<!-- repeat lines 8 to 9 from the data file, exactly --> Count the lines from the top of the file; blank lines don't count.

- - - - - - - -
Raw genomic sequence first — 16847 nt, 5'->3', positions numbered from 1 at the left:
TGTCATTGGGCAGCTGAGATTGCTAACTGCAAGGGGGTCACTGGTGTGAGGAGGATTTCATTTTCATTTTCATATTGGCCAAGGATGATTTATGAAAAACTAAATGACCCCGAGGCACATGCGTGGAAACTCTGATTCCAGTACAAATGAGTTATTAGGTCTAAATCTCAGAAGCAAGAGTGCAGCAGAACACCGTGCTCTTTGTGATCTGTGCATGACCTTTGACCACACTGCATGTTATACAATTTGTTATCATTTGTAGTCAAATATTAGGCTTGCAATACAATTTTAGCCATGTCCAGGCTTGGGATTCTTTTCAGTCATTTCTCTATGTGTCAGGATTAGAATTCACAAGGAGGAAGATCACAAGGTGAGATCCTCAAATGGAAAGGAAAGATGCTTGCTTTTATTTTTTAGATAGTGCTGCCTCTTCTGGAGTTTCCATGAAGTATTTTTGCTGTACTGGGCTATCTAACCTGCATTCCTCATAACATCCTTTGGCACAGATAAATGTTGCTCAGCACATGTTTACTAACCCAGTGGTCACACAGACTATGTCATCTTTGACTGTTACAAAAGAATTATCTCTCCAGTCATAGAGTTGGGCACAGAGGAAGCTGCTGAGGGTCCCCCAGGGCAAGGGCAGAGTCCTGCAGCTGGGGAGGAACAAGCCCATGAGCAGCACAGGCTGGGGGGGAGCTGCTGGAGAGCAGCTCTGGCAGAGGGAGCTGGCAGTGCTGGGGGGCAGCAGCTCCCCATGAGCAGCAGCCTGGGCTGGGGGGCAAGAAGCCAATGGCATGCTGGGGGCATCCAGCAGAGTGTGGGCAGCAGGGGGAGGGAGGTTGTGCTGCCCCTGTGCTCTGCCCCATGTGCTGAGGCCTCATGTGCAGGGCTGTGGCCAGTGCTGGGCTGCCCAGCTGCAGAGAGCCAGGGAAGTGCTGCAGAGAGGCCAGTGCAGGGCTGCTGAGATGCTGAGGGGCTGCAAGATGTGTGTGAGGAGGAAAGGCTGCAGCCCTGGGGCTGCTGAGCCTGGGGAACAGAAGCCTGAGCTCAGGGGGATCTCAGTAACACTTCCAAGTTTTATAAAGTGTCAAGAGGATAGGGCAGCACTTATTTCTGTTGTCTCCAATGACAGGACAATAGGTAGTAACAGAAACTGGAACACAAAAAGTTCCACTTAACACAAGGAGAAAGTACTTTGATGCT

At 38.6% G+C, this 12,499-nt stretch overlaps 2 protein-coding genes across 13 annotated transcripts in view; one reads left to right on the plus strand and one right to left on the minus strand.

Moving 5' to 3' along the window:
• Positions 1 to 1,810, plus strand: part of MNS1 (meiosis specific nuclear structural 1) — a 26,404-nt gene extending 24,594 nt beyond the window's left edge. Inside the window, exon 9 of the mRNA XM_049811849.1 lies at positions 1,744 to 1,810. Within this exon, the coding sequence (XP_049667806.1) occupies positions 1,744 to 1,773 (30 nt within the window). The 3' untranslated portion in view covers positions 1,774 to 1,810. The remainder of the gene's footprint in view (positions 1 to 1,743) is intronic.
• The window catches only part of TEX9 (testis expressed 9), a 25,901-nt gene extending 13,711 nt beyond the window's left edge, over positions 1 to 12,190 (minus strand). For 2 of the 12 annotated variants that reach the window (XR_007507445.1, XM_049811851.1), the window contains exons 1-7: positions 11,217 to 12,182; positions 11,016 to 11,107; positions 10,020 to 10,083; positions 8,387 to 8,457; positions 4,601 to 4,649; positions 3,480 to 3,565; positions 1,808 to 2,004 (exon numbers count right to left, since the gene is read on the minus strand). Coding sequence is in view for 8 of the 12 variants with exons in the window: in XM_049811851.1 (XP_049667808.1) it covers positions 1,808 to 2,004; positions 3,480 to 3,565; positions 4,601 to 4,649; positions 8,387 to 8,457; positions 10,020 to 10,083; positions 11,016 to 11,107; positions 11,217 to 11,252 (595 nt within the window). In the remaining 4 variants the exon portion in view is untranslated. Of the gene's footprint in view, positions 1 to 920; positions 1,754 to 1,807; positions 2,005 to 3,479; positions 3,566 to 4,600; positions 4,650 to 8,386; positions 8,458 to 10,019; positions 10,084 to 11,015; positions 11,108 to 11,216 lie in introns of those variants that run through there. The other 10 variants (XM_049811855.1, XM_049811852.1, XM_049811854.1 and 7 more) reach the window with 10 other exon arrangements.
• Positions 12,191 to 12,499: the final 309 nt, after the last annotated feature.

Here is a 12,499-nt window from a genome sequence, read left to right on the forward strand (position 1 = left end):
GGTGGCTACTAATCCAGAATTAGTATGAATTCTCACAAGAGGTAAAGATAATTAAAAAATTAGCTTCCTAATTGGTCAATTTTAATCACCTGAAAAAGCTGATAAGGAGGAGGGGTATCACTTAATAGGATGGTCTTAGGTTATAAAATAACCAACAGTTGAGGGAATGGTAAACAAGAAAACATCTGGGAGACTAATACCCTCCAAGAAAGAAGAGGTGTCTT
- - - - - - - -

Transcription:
Here is a 12,499-nt window from a genome sequence, read left to right on the forward strand (position 1 = left end):
GGTGGCTACTAATCCAGAATTAGTATGAATTCTCACAAGAGGTAAAGATAATTAAAAAATTAGCTTCCTAATTGGTCAATTTTAATCACCTGAAAAAGCTGATAAGGAGGAGGGGTATCACTTAATAGGATGGTCTTAGGTTATAAAATAACCAACAGTTGAGGGAATGGTAAACAAGAAAACATCTGGGAGACTAATACCCTCCAAGAAAGAAGAGGTGTCTT